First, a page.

4. Convene a regional conference for the purpose of developing a security and stabilization force for Iraq.
A shift in US policy away from unilateralism and toward cooperation will provide new opportunities for exploring common concerns about the plight of Iraq. The UN is the appropriate place to convene, through the office of the Secretary General, all countries that have interests, concerns and influence, including the five permanent members of the Security Council and the European community, and all Arab nations.

The end of the US occupation and the closing of military bases are necessary preconditions for such a conference. When the US creates a shift of policy and announces it will focus on the concerns of the people of Iraq, it will provide a powerful incentive for nations to participate.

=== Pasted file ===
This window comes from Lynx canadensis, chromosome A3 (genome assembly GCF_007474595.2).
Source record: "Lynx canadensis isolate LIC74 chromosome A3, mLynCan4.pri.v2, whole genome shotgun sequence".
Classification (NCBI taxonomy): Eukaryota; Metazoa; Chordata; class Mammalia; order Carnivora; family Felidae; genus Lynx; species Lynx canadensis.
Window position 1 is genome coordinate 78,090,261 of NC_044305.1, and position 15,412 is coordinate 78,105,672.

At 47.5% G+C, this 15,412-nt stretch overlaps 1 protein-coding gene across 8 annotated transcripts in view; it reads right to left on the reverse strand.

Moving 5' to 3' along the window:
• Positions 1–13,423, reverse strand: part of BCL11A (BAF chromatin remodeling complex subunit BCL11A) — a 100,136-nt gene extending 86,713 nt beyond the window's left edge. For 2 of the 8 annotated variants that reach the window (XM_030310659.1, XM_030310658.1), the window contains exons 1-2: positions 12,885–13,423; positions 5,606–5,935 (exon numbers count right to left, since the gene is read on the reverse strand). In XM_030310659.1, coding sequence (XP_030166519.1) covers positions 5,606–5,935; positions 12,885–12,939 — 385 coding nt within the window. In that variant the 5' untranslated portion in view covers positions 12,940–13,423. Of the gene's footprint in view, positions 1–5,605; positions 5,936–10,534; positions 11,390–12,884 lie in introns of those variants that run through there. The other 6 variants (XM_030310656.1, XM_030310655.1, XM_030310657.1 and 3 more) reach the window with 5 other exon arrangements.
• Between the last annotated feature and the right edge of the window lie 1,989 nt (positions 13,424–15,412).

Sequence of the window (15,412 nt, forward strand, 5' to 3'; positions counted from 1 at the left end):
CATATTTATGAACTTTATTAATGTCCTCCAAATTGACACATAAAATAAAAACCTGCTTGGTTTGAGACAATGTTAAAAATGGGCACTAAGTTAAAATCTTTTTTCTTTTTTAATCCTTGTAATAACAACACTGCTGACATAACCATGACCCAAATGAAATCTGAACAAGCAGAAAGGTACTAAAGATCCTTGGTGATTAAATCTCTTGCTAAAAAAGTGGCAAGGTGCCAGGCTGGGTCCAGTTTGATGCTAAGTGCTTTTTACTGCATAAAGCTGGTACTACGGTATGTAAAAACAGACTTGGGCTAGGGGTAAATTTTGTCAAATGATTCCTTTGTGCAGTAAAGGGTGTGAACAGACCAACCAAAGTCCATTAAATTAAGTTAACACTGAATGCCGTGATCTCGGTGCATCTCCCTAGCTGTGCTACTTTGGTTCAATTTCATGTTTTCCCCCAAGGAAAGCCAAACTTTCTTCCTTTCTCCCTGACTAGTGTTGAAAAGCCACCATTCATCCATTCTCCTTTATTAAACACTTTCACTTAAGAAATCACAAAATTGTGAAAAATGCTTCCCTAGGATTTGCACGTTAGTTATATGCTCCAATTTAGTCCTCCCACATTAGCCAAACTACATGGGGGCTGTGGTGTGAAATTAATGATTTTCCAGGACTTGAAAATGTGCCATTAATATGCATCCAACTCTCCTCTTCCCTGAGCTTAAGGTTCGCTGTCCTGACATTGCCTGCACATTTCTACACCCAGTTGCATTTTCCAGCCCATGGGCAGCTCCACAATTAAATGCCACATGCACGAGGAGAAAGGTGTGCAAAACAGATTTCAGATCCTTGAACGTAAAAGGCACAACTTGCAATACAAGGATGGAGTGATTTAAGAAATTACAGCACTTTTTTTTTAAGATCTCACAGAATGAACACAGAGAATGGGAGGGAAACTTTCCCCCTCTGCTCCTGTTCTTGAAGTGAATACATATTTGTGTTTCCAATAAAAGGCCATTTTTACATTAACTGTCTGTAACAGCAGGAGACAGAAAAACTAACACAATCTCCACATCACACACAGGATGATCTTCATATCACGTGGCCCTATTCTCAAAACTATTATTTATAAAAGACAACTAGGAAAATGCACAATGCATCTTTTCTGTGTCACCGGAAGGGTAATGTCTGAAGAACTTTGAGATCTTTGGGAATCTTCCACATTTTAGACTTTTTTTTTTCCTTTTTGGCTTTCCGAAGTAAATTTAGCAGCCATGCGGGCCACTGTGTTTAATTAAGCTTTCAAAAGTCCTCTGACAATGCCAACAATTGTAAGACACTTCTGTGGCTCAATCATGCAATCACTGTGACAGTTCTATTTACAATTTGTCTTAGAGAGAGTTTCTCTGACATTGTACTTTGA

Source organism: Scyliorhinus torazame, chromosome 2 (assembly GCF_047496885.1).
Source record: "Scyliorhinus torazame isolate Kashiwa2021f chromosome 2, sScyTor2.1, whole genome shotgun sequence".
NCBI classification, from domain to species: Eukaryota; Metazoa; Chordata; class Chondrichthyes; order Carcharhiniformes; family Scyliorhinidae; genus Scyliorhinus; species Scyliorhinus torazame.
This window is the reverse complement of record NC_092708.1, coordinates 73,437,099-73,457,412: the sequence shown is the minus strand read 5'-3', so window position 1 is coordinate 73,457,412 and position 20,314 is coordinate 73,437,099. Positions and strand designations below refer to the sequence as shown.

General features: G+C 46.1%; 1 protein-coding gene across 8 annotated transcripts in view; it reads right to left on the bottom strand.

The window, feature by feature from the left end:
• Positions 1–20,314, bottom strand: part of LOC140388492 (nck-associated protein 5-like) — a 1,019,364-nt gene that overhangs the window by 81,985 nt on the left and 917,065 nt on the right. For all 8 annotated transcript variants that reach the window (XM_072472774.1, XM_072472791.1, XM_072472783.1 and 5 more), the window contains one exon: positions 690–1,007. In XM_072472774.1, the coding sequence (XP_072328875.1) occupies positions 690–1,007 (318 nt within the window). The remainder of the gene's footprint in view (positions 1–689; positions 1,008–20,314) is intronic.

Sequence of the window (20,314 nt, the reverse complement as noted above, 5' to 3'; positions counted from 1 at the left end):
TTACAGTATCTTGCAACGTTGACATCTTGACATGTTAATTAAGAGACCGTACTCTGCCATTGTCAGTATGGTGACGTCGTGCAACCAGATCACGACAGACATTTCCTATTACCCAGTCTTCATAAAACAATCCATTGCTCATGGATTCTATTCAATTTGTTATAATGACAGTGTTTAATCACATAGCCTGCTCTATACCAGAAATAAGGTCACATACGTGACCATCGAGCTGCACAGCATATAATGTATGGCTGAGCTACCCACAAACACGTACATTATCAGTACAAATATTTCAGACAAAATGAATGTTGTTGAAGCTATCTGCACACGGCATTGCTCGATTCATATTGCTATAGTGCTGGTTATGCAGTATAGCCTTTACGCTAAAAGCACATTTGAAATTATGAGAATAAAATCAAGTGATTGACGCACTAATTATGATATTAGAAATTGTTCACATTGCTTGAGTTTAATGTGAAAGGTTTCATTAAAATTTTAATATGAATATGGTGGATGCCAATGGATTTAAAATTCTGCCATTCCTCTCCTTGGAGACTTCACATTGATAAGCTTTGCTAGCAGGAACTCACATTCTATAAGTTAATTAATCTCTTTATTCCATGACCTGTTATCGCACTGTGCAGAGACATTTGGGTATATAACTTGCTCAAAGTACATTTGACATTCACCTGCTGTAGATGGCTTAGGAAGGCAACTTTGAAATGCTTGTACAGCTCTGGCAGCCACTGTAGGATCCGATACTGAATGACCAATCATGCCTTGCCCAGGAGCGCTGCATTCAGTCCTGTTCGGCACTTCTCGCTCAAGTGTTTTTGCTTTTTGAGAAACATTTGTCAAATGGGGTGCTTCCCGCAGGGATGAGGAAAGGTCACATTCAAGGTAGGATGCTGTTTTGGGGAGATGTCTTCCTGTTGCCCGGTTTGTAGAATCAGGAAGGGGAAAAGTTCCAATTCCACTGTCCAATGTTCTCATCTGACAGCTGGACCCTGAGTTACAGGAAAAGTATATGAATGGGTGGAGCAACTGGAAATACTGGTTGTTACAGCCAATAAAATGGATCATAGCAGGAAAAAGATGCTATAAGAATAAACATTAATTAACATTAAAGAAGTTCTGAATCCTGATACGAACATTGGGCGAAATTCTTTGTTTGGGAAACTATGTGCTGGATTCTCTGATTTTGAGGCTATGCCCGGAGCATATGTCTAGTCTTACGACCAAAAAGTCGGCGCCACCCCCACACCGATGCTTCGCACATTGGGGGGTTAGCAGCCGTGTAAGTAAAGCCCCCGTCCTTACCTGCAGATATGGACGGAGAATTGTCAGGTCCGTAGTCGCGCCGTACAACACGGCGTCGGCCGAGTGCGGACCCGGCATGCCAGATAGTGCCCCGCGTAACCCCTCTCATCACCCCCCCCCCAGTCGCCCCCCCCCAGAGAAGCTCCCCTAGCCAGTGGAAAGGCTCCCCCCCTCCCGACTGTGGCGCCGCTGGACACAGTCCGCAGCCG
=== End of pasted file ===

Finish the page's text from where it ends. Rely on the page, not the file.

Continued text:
5. Prepare an international security and peacekeeping force to move in, replacing US troops who then return home.
The UN has an indispensable role to play here, but cannot do it as long as the US is committed to an occupation. The UN is the only international organization with the ability to mobilize and the legitimacy to authorize troops.

The US will necessarily have to fund a peacekeeping mission, which, by definition will not require as many troops. Fifty percent of the peacekeeping troops must come from nations with large Muslim populations. The international security force, under UN direction, will remain in place until the Iraqi government is capable of handling its own security. The UN can field an international security and peacekeeping mission, but such an initiative will not take shape unless there is a peace to keep, and that will be dependent upon a political process which reaches agreement between all the Iraqi parties. Such an agreement means fewer troops will be needed.